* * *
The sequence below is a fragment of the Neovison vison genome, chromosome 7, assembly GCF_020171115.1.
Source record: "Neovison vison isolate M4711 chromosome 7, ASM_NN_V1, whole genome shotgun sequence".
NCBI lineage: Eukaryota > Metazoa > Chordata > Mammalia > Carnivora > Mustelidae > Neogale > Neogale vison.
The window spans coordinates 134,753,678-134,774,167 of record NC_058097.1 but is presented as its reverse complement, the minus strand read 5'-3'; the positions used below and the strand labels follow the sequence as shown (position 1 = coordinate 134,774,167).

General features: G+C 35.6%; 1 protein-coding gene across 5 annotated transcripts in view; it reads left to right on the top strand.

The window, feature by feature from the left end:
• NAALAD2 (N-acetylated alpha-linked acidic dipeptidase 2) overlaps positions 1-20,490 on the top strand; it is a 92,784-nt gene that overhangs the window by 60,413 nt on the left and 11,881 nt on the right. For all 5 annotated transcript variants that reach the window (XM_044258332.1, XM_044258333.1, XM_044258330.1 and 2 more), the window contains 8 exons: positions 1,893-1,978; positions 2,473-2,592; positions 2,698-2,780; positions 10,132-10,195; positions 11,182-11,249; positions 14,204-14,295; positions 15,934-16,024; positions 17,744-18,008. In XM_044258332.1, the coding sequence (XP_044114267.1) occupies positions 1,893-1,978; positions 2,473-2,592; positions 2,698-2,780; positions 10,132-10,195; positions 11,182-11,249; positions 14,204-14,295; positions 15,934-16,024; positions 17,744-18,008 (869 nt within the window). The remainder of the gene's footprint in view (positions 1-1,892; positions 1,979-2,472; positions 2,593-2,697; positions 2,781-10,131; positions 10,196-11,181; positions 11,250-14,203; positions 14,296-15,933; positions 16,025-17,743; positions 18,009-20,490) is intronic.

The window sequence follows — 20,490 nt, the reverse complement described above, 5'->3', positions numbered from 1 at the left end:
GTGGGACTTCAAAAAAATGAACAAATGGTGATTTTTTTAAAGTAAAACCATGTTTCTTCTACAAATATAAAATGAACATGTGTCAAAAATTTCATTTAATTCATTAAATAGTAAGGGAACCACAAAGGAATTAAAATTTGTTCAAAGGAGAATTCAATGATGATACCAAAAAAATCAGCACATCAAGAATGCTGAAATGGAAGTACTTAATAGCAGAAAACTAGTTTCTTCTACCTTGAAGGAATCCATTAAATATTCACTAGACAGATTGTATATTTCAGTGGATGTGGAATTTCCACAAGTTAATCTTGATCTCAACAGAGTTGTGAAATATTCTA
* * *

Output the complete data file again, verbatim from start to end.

The sequence below is a fragment of the Neovison vison genome, chromosome 7, assembly GCF_020171115.1.
Source record: "Neovison vison isolate M4711 chromosome 7, ASM_NN_V1, whole genome shotgun sequence".
NCBI lineage: Eukaryota > Metazoa > Chordata > Mammalia > Carnivora > Mustelidae > Neogale > Neogale vison.
The window spans coordinates 134,753,678-134,774,167 of record NC_058097.1 but is presented as its reverse complement, the minus strand read 5'-3'; the positions used below and the strand labels follow the sequence as shown (position 1 = coordinate 134,774,167).

General features: G+C 35.6%; 1 protein-coding gene across 5 annotated transcripts in view; it reads left to right on the top strand.

The window, feature by feature from the left end:
• NAALAD2 (N-acetylated alpha-linked acidic dipeptidase 2) overlaps positions 1-20,490 on the top strand; it is a 92,784-nt gene that overhangs the window by 60,413 nt on the left and 11,881 nt on the right. For all 5 annotated transcript variants that reach the window (XM_044258332.1, XM_044258333.1, XM_044258330.1 and 2 more), the window contains 8 exons: positions 1,893-1,978; positions 2,473-2,592; positions 2,698-2,780; positions 10,132-10,195; positions 11,182-11,249; positions 14,204-14,295; positions 15,934-16,024; positions 17,744-18,008. In XM_044258332.1, the coding sequence (XP_044114267.1) occupies positions 1,893-1,978; positions 2,473-2,592; positions 2,698-2,780; positions 10,132-10,195; positions 11,182-11,249; positions 14,204-14,295; positions 15,934-16,024; positions 17,744-18,008 (869 nt within the window). The remainder of the gene's footprint in view (positions 1-1,892; positions 1,979-2,472; positions 2,593-2,697; positions 2,781-10,131; positions 10,196-11,181; positions 11,250-14,203; positions 14,296-15,933; positions 16,025-17,743; positions 18,009-20,490) is intronic.

The window sequence follows — 20,490 nt, the reverse complement described above, 5'->3', positions numbered from 1 at the left end:
GTGGGACTTCAAAAAAATGAACAAATGGTGATTTTTTTAAAGTAAAACCATGTTTCTTCTACAAATATAAAATGAACATGTGTCAAAAATTTCATTTAATTCATTAAATAGTAAGGGAACCACAAAGGAATTAAAATTTGTTCAAAGGAGAATTCAATGATGATACCAAAAAAATCAGCACATCAAGAATGCTGAAATGGAAGTACTTAATAGCAGAAAACTAGTTTCTTCTACCTTGAAGGAATCCATTAAATATTCACTAGACAGATTGTATATTTCAGTGGATGTGGAATTTCCACAAGTTAATCTTGATCTCAACAGAGTTGTGAAATATTCTA